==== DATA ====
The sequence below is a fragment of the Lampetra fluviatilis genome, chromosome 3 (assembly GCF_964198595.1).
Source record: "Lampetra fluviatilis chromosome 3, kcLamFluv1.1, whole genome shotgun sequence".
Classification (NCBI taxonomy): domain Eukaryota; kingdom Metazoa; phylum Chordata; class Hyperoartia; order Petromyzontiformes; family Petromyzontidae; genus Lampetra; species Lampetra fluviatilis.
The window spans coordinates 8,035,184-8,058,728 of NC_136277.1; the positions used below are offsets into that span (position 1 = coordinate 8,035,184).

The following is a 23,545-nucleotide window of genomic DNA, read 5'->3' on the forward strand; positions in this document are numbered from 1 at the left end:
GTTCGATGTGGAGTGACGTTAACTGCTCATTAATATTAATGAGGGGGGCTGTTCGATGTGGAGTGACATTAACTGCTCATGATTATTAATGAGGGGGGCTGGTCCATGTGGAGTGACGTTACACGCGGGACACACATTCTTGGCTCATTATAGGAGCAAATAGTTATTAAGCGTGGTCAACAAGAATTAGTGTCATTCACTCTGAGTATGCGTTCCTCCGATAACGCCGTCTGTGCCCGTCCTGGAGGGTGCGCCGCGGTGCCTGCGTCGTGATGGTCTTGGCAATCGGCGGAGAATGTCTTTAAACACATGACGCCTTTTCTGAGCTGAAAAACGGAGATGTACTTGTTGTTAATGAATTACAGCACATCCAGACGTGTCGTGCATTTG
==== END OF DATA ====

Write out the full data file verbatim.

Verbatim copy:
The sequence below is a fragment of the Lampetra fluviatilis genome, chromosome 3 (assembly GCF_964198595.1).
Source record: "Lampetra fluviatilis chromosome 3, kcLamFluv1.1, whole genome shotgun sequence".
Classification (NCBI taxonomy): domain Eukaryota; kingdom Metazoa; phylum Chordata; class Hyperoartia; order Petromyzontiformes; family Petromyzontidae; genus Lampetra; species Lampetra fluviatilis.
The window spans coordinates 8,035,184-8,058,728 of NC_136277.1; the positions used below are offsets into that span (position 1 = coordinate 8,035,184).

The following is a 23,545-nucleotide window of genomic DNA, read 5'->3' on the forward strand; positions in this document are numbered from 1 at the left end:
GTTCGATGTGGAGTGACGTTAACTGCTCATTAATATTAATGAGGGGGGCTGTTCGATGTGGAGTGACATTAACTGCTCATGATTATTAATGAGGGGGGCTGGTCCATGTGGAGTGACGTTACACGCGGGACACACATTCTTGGCTCATTATAGGAGCAAATAGTTATTAAGCGTGGTCAACAAGAATTAGTGTCATTCACTCTGAGTATGCGTTCCTCCGATAACGCCGTCTGTGCCCGTCCTGGAGGGTGCGCCGCGGTGCCTGCGTCGTGATGGTCTTGGCAATCGGCGGAGAATGTCTTTAAACACATGACGCCTTTTCTGAGCTGAAAAACGGAGATGTACTTGTTGTTAATGAATTACAGCACATCCAGACGTGTCGTGCATTTG